Tuesday, February 23, 2010


In the summer of 1970, Pittsburgh Pirates right-hander Dock Ellis' tossed a no-hitter in a 2-0 victory over the San Diego Padres. But according to Ellis, the real feat wasn't silencing the Padres' bats; it was doing so while under the influence of LSD. If you're looking for footage of the fabled game, you're not going to find it — no tape has ever surfaced, and Major League Baseball hasn't rushed to dig through its archives for documentation of the psychedelic affair. But animator James Blagden has created something arguably better: a black-and-white short film to accompany Ellis' own account — taken from a 2008 interview with American Public Media — of his trippy day on the mound.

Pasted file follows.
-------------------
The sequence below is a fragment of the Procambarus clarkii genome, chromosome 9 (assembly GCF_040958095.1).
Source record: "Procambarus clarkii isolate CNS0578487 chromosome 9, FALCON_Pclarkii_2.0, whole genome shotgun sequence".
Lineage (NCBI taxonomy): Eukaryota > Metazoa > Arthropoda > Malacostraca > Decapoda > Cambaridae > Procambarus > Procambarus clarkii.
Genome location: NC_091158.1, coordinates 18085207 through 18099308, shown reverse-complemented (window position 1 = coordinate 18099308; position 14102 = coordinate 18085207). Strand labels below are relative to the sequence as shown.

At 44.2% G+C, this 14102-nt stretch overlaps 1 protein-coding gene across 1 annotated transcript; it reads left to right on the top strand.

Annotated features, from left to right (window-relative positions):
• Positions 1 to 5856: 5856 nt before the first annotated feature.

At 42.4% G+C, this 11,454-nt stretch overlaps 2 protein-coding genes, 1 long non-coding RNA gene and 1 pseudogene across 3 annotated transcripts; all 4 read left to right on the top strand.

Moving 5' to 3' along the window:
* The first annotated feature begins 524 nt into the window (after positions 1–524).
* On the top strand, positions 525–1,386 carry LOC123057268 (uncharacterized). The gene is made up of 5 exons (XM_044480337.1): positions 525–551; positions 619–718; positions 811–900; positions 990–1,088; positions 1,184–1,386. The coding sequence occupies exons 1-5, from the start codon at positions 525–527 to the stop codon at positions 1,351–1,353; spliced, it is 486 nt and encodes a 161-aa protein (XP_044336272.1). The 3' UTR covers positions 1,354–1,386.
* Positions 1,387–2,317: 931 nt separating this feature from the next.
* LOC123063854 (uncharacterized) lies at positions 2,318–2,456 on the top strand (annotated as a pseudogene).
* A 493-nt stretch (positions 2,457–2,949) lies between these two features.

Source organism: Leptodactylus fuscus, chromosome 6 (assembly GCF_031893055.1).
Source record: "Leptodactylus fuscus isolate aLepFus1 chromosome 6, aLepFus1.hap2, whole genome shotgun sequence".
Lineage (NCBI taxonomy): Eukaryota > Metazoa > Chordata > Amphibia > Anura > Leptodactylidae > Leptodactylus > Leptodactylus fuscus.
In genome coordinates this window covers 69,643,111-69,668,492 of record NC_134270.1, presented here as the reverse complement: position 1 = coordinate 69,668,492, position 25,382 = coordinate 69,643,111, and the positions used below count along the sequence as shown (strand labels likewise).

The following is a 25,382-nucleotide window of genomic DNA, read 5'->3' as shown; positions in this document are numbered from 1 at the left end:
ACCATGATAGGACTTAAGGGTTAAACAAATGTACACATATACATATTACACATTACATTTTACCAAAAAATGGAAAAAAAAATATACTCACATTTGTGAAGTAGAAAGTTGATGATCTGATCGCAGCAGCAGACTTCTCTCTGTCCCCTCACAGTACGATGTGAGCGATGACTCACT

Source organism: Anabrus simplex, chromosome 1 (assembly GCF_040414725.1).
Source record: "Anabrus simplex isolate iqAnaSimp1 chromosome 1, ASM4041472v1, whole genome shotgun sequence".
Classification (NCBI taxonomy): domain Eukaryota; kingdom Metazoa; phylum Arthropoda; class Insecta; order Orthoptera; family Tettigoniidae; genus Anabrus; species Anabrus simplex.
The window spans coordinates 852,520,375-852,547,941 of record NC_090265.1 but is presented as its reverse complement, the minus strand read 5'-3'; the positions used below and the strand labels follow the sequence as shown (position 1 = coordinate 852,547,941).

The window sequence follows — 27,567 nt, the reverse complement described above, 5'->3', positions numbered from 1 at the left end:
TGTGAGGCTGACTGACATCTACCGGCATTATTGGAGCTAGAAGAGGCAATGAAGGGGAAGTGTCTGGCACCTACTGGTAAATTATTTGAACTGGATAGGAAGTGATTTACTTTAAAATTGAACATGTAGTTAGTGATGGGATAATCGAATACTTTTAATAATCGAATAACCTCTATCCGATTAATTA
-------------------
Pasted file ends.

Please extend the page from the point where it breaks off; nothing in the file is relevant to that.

The video's minimalism makes way for Ellis' rich retelling of the story. The middling hurler — whose career record stands at 138-119 — claims he dropped acid not knowing it was a game day, and took the hill despite being "high as a Georgia pine." He tells viewers about imagining Jimi Hendrix in the batter's box, Richard Nixon calling balls and strikes and coping with a ball that constantly shifted in size. But despite these drug-induced hallucinations (and eight walks), Ellis stifled the Padres, striking out six. It may not be an achievement Major League Baseball is eager to commemorate, but Ellis would likely find Blagden's cartoon tribute enough. He died in 2008, after retiring from the major leagues to become a career drug counselor in Los Angeles.


anātman said...

thank you, Banana Boy, for posting this

lakelander said...

is this true? did that really happen?

Petunia said...

Do your research fool